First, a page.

In food production there is a lot of wastage. No where near 100% of a crop that is grown ever makes it too the individual houses. At harvest there will be a certain amount of produce which is too damaged to be salable, some will be damaged during packing/shipping, some will spoil or age beyond salability before the stores can move it, etc. I sometimes wonder if a lot of those losses are being included in the total losses which are used to calculate the 25% number you quote.

From my experiences selling at the local level direct to consumers it is hard to achieve sales greater than 75% of what is grown. Some crops are much worse - maybe 50%. We preserve some of that and the rest goes back into the giant compost piles and gets turned into some other crop later. A a great loss of energy I might add.

In any case there is a lot of wastage. A very hard thing to control. On and old fashioned mixed farming operation the waste produce is great feed for some of the animals (bacon anyone?) and generates meat protein and free compost churning by them rooting around (saves using the tractor to turn the stuff).


"We do have to live more like the way the British did during WWII when they reduced their domestic petrol consumption by 95%..."

They burned wood in their cars and "vaporizing oil" in their agricultural equipment. An entire cottage industry sprang-up to make the 2"x2"x2" cubes of wood for the gasifiers. Ferguson made tractors that ran the new fuel over the exhaust heat so the engine could run on a paraffinic.

Check out the first few minutes of this movie:
I Was A Male War Bride (1949)


...Of course, you don't want to get any Tractor Vaporizing Oil on your tractor.

"Starving or global warming, that is the choice."

Well.....why do you think GW will not lead to lots of starvation???

The fact is that right now there is more than enough grain to feed everyone even without ff if everyone converted to a mostly non-meat diet (and of course if we gave up on ethanol).

Have you seen the temperature anomalies this March?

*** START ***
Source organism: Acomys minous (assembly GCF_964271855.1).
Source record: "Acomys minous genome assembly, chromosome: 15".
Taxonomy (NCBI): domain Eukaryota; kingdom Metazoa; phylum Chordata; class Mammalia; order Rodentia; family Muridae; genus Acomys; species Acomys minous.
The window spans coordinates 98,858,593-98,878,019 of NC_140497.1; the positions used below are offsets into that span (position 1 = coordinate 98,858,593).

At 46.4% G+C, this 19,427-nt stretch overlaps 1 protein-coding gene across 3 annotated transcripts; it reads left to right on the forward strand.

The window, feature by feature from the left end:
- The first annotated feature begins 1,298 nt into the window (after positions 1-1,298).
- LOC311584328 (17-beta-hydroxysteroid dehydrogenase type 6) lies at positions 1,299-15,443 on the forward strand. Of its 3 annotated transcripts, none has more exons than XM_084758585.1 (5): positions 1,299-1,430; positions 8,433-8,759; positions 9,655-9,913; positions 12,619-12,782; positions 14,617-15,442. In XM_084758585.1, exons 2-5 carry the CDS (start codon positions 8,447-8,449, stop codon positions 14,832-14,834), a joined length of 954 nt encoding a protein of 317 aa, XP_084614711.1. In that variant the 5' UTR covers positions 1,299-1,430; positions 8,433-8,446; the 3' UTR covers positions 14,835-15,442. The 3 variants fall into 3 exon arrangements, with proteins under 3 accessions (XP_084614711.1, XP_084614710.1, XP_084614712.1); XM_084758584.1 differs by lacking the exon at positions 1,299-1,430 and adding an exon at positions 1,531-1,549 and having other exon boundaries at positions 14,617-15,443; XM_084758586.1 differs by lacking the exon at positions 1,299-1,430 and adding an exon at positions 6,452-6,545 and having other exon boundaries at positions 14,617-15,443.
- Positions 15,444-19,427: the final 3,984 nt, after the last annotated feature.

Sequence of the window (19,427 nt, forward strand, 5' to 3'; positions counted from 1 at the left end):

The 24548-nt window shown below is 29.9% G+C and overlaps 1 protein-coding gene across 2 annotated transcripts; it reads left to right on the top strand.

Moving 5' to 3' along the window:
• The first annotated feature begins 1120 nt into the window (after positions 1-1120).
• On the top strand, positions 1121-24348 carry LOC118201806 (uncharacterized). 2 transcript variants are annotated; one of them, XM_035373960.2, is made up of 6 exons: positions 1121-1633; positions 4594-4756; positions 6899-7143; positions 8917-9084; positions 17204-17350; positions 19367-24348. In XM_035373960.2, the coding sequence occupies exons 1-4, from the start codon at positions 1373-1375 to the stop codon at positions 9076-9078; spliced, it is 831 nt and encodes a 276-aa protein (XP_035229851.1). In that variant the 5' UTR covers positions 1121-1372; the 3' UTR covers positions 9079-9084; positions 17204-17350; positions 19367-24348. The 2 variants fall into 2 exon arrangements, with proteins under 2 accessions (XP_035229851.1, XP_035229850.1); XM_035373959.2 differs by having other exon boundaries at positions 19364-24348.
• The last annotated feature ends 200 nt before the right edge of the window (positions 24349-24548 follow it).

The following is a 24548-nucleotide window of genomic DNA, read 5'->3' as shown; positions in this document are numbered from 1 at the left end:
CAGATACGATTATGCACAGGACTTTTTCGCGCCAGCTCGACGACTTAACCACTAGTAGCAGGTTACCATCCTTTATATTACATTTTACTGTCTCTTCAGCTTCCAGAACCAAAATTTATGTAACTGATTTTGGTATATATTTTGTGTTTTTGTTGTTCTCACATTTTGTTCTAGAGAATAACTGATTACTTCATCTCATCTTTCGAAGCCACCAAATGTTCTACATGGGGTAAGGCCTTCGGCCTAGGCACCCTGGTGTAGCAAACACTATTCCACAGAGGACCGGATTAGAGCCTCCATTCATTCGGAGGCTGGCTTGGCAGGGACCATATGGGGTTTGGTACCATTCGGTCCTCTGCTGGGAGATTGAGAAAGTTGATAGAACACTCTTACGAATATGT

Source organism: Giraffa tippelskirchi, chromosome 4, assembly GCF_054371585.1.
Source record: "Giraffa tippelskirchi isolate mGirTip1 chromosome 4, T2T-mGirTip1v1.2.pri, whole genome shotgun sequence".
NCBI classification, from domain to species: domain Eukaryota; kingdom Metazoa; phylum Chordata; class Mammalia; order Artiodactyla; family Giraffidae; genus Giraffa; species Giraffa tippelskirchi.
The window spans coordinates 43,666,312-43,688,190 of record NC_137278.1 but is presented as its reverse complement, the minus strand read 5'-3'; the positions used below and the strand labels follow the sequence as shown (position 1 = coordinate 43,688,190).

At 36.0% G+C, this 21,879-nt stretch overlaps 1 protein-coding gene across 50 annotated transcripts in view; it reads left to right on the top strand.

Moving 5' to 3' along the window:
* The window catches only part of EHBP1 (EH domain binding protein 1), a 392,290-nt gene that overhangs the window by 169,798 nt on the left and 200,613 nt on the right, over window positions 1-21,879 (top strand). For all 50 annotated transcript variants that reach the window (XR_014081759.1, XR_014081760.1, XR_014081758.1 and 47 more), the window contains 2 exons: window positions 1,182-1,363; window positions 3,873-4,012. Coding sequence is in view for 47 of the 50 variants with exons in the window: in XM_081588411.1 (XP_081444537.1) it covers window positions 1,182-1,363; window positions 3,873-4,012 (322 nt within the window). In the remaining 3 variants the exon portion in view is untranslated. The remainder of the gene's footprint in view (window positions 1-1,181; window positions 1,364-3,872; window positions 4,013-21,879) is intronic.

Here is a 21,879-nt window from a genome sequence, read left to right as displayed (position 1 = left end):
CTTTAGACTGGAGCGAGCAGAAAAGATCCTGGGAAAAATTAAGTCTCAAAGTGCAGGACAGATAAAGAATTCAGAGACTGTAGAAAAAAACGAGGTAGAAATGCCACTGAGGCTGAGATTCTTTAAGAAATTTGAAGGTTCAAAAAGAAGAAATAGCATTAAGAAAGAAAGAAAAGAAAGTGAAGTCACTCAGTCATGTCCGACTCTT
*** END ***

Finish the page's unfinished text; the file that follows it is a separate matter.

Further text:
Do you know what five sigma means?

Do you know what forty degrees F higher than normal would mean this summer for people? Crops? Livestock?

Do you know what the lack of nighttime normal low temperatures this time of year means for pollination of many plants?

As I said before, I have no particular interest in "my doom is doomier than your doom" arguments.

It may be that PO is the more immediate threat.

But, again, as I said before, humans lived for millions of years without using fossil fuel for energy.

Humans beings have never


lived with atmospheric CO2 levels at their current levels of near 400ppm (mostly we have enjoyed levels well below 300ppm).

We have never lived in a world that is rapidly heating up at current rates--in fact it is likely that no species on earth has every lived in such a rapidly heating global climate.

You may be right that PO will hit the (human) 'world' "a lot sooner and a lot harder than global warming," but may I humbly point out that peak conventional light sweet crude did in fact pretty clearly already happen way the f back in 2005.

Yet, here we are.

Still waiting.

(Tapping shoe on pavement....)


As a farmer I want to point out something in relation to your comment about growing only vegetables/grains and giving up, or mostly, giving up eating meat.

There are two things to keep in mind when this idea is put forth.

One. The gigantic world harvest of grains is hugely dependent upon industrial and chemical farming techniques. Absent them the harvest will be MUCH smaller and subject to more frequent crop failures. Also, without the industrial capacity to ship those grains you find yourself in another corner.

Two. Not all arable land is suitable for raising vegetable/grain crops. Much is either too arid or steep or has other problems. A lot of this land is quite suitable for grazing and a very large amount of meat can be grown on this vast acreage of land. It would not make sense to take it out of such production when we are likely to need the food.


W, thanks for your insight, and even more, thanks for your work as a farmer.

As a thoughtful farmer, I'm sure you are aware of the work of the Rodale folks that shows that non-ff run farms can actually be MORE productive of calories and nutrients per acre than ff-intensive farms.

The rub is, you have to have lots of thoughtful, well trained farmers on that land to harvest these kinds of yields.

So again, I commend you for being such.

Here's to hoping for a world

where farmers get the great respect they deserve

where everyone has enough food to live on